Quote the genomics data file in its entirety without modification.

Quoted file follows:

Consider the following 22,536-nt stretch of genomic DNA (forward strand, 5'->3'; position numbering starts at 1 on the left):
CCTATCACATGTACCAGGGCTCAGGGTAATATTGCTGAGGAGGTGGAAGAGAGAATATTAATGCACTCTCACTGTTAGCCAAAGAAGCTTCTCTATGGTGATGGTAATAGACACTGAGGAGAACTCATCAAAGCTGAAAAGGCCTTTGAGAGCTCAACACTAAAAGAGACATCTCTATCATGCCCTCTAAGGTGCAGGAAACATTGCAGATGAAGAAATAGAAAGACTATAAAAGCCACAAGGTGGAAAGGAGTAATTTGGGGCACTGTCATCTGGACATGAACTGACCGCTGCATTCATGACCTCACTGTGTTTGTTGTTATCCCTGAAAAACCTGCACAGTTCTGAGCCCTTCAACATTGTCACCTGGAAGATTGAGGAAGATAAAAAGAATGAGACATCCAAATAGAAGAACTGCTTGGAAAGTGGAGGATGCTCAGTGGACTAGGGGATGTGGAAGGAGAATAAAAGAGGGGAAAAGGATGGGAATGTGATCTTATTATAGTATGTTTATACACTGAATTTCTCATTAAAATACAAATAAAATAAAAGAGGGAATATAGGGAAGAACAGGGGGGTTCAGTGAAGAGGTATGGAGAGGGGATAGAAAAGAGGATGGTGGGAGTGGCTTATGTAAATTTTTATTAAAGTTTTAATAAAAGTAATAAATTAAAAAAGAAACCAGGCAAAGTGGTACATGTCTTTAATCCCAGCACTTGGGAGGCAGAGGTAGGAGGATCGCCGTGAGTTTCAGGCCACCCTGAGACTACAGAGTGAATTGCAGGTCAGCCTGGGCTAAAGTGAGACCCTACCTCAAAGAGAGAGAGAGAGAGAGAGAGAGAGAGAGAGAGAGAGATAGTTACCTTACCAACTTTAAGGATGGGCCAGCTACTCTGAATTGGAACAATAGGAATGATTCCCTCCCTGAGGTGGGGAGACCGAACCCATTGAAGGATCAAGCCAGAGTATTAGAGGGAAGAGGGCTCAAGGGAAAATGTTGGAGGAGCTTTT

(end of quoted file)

Consider the following 22,536-nt stretch of genomic DNA (forward strand, 5'->3'; position numbering starts at 1 on the left):
CCTATCACATGTACCAGGGCTCAGGGTAATATTGCTGAGGAGGTGGAAGAGAGAATATTAATGCACTCTCACTGTTAGCCAAAGAAGCTTCTCTATGGTGATGGTAATAGACACTGAGGAGAACTCATCAAAGCTGAAAAGGCCTTTGAGAGCTCAACACTAAAAGAGACATCTCTATCATGCCCTCTAAGGTGCAGGAAACATTGCAGATGAAGAAATAGAAAGACTATAAAAGCCACAAGGTGGAAAGGAGTAATTTGGGGCACTGTCATCTGGACATGAACTGACCGCTGCATTCATGACCTCACTGTGTTTGTTGTTATCCCTGAAAAACCTGCACAGTTCTGAGCCCTTCAACATTGTCACCTGGAAGATTGAGGAAGATAAAAAGAATGAGACATCCAAATAGAAGAACTGCTTGGAAAGTGGAGGATGCTCAGTGGACTAGGGGATGTGGAAGGAGAATAAAAGAGGGGAAAAGGATGGGAATGTGATCTTATTATAGTATGTTTATACACTGAATTTCTCATTAAAATACAAATAAAATAAAAGAGGGAATATAGGGAAGAACAGGGGGGTTCAGTGAAGAGGTATGGAGAGGGGATAGAAAAGAGGATGGTGGGAGTGGCTTATGTAAATTTTTATTAAAGTTTTAATAAAAGTAATAAATTAAAAAAGAAACCAGGCAAAGTGGTACATGTCTTTAATCCCAGCACTTGGGAGGCAGAGGTAGGAGGATCGCCGTGAGTTTCAGGCCACCCTGAGACTACAGAGTGAATTGCAGGTCAGCCTGGGCTAAAGTGAGACCCTACCTCAAAGAGAGAGAGAGAGAGAGAGAGAGAGAGAGAGAGAGAGATAGTTACCTTACCAACTTTAAGGATGGGCCAGCTACTCTGAATTGGAACAATAGGAATGATTCCCTCCCTGAGGTGGGGAGACCGAACCCATTGAAGGATCAAGCCAGAGTATTAGAGGGAAGAGGGCTCAAGGGAAAATGTTGGAGGAGCTTTT